FDA’s Rare Positive Move

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The Food and Drug Administration is often said to save patients’ lives by only allowing safe and effective products into the US healthcare system. Numerous research articles written over dozens of years strongly indicate it doesn’t—quite the opposite

But the agency’s recent decision to make Narcan (naloxone hydrochloride) an over-the-counter medication is a rare and desperately needed in this direction. 

Narcan is a unique agent that can stop and help reverse the effects of an opioid overdose—even opioids containing other dangerous substances such as fentanyl. Opioid misuse and overdose have become increasingly common since the beginning of the US opioid crisis in 1999. Between October 2021 to October 2022, a reported 102,750 Americans died from opioid overdoses. In comparison, the Tennessee Department of Mental Health and Substance Abuse documents at least 48,000 overdose reversals from 2017-2021 due to Narcan in Tennessee alone

Narcan was initially approved in 2014, but was only available with a prescription. Broadening access by making it over-the-counter allows patients to access treatment in supermarkets, convenience stores, and online distributors. Having Narcan available in these retailers also allows greater access in rural areas, which often have less access to medication and other health-related goods.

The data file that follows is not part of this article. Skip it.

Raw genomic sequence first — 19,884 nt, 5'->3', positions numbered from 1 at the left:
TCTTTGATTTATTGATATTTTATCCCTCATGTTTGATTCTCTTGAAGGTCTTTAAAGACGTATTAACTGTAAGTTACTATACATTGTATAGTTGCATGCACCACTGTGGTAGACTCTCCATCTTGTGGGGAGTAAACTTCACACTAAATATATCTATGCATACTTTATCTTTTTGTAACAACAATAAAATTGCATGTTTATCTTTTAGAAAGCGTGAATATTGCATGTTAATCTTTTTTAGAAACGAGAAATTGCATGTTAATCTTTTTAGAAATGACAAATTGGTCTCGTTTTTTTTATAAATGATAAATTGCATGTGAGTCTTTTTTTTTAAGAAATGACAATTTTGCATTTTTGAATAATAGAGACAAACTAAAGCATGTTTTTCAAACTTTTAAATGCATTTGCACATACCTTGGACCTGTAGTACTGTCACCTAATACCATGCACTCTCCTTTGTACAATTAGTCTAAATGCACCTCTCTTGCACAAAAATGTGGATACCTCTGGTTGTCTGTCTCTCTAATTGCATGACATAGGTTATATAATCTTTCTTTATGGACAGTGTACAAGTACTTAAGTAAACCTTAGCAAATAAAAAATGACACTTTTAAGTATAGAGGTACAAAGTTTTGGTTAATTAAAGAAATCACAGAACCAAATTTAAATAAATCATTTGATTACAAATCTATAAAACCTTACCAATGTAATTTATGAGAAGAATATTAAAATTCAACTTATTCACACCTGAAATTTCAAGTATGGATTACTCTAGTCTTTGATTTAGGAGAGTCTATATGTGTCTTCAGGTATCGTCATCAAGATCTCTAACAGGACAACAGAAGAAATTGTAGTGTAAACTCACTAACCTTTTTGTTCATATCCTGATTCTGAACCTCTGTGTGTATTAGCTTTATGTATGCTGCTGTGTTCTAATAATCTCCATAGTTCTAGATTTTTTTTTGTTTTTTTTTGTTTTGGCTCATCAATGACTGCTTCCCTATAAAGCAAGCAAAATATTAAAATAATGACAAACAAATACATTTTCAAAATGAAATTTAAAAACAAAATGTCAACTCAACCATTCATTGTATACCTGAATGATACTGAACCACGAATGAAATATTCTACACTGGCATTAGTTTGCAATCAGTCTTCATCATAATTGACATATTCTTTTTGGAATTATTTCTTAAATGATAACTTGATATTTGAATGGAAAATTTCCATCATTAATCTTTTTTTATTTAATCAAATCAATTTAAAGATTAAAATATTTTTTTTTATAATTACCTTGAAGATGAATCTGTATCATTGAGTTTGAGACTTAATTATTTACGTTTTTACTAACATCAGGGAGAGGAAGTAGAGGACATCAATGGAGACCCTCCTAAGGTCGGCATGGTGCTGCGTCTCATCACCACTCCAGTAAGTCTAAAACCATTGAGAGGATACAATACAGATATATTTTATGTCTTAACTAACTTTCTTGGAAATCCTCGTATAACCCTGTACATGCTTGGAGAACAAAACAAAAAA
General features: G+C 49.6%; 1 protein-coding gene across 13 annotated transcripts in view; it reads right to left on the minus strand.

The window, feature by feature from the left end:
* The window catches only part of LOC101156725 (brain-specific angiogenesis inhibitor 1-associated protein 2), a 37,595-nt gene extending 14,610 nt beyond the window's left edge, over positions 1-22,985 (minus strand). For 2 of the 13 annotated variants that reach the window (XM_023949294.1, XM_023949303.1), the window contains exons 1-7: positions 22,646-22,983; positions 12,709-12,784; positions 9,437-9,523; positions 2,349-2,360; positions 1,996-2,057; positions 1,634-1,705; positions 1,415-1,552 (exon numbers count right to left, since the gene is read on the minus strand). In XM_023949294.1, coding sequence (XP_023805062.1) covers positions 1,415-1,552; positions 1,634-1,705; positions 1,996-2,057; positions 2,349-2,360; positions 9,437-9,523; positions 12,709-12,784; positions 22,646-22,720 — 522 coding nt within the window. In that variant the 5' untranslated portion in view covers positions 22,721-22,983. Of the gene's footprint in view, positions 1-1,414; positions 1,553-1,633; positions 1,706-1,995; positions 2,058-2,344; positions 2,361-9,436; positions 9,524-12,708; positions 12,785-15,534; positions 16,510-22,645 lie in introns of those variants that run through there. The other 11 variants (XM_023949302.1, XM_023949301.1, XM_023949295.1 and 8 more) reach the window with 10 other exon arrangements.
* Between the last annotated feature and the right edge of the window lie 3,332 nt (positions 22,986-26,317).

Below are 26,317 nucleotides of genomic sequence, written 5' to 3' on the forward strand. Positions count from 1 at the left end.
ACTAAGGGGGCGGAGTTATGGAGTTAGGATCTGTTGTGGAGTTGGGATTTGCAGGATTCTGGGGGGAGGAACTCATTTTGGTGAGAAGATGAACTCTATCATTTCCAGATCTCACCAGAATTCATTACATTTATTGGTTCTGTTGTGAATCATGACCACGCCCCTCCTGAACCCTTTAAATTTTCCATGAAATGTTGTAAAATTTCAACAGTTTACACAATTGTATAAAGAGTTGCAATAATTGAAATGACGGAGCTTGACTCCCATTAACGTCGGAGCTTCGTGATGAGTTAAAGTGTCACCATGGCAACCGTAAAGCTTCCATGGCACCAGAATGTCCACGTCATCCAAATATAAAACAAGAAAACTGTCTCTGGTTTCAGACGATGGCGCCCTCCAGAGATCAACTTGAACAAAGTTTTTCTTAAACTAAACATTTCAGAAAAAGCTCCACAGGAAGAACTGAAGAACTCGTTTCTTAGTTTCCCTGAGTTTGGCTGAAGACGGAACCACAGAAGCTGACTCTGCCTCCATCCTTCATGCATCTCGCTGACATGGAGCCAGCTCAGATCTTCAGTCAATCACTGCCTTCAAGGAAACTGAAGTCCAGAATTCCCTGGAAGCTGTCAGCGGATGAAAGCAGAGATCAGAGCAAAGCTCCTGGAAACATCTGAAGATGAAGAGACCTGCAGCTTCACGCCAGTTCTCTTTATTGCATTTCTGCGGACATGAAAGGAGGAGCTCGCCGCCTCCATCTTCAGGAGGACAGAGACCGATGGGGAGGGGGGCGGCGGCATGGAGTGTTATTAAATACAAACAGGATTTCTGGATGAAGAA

The FDA’s approval comes with complications, including a lack of clarity about when the FDA will implement the decision. But one thing is evident, using medication to assist those at risk of overdosing is a better way to address the opioid crisis than continuing to ask governments to regulate opioid prescriptions.

State and federal efforts to combat the opioid pandemic have little to show. Early attempts to balance opioid medicinal benefits with their likelihood for abuse involved prescription drug monitoring programs, which monitored physicians’ and patients’ access to prescription opioids. Controlling physician prescribing practices and limiting patient access transitioned much of opioid use from legal to black markets. Unsurprisingly, most opioid-related overdose deaths are now from illegally obtained opioids, which are much more difficult for government agencies to monitor and use without medical supervision. 

As someone who has regularly followed and written about the FDA’s actions for over five years, I have seldom praised it. I’ll make an exception. There are few other ways the FDA could have helped save more lives than broadening access to an effective and safe drug that can help countless people address an urgent health concern. Let’s hope this motivates a change in how we approach the opioid epidemic and how the FDA regulates access to other medicines.